- Peter Boaz
GDPR has prompted organizations to get serious about privacy and data protection obligations. But as more privacy laws are introduced around the world, it's increasingly clear that these are no longer just European concerns. To meet the global demand for more data protection, companies are wise to foster an internal culture of privacy from the ground up.
Why do companies need to consider privacy regulations when expanding into other markets?
Data privacy is a major issue that’s only going to rise in relevance as more privacy laws are introduced globally. Companies that take a well thought out approach to market expansion will most certainly want to consider the privacy regulation of each new country they enter. This is because the risk of noncompliance can have substantial consequences. The fine for a violation of GDPR can be up to 4% of annual revenue.
Ignorance is no defence when it comes to following these laws. To cite one instance of this, the Italian data protection authority (DPA) fined a company €75,000 for failing to appoint a Data Protection Officer (DPO) - which they were unaware was a requirement.
Companies need to embrace data privacy and accept that these laws reflect popular opinion in new markets. GDPR and other data protection laws are widely popular, and the average consumer in these countries expects companies to honor and comply with them. Failure to do so could not only result in a substantial fine but could lead to reputation loss, which can be deadly for a product seeking adoption in a new market.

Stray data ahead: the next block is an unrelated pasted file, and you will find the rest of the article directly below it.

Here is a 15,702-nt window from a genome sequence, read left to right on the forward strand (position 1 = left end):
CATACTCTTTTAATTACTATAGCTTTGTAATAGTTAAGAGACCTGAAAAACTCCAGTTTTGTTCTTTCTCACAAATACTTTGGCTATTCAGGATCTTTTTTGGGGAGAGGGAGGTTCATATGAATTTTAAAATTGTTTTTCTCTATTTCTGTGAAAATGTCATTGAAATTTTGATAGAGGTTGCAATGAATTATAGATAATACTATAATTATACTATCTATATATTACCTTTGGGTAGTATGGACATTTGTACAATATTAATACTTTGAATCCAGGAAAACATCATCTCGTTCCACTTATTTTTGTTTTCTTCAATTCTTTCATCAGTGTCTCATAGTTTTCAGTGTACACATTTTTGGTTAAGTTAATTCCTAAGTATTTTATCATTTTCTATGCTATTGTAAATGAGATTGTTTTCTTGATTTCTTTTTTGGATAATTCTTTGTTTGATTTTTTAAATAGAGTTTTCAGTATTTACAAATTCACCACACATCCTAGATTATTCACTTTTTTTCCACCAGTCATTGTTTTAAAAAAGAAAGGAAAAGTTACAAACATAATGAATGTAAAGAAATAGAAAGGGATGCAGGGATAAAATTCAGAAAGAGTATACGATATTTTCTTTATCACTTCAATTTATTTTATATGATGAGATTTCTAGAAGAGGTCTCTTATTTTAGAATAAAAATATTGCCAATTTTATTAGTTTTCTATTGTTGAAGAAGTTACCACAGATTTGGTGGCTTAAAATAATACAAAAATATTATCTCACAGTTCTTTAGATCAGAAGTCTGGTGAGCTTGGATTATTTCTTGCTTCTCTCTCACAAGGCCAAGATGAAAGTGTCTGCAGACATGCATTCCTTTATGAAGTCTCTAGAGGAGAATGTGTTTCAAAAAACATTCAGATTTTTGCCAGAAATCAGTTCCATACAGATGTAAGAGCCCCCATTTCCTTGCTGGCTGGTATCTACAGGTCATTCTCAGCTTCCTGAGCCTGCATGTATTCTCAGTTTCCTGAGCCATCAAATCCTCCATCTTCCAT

The good news for companies that embrace data privacy and make it core to their ethos and operations, is that it can become a real differentiator. A recent study by Cisco found that over 50% of consumers would switch companies simply because of their data policies or data sharing practices. Meanwhile, additional research by Cisco found that 70% of organisations say they received significant business benefits from privacy beyond compliance, including better agility and innovation, increased competitive advantage, improved attractiveness to investors, and greater customer trust.
Building on this point, research by Gartner forecasts that by 2023, companies that earn and maintain digital trust with their consumers will see a 30% increase in their digital commerce profits compared to their competitors.
What are the possible consequences of failing to factor-in differing privacy regulations when entering new territories?
Looking at Europe for example, one of the most important effects of GDPR was the introduction of new rights to individual 'data subjects' in the EU. This means that if a company operates in the EU, it must be able to accommodate these rights when a European citizen requests them. These obligations take significant time and effort to put in place, as they involve setting up new processes, establishing new roles and heavier responsibilities.
Failing to meet these obligations is, for one, a violation of European law. But it’s also potentially damaging to long-term customer retention. Customers are increasingly conscious of the organisations that take their obligations seriously and those that don’t. Having a responsive and comprehensive privacy program should be a high priority in any region, but especially in those that confer individual rights to data subjects.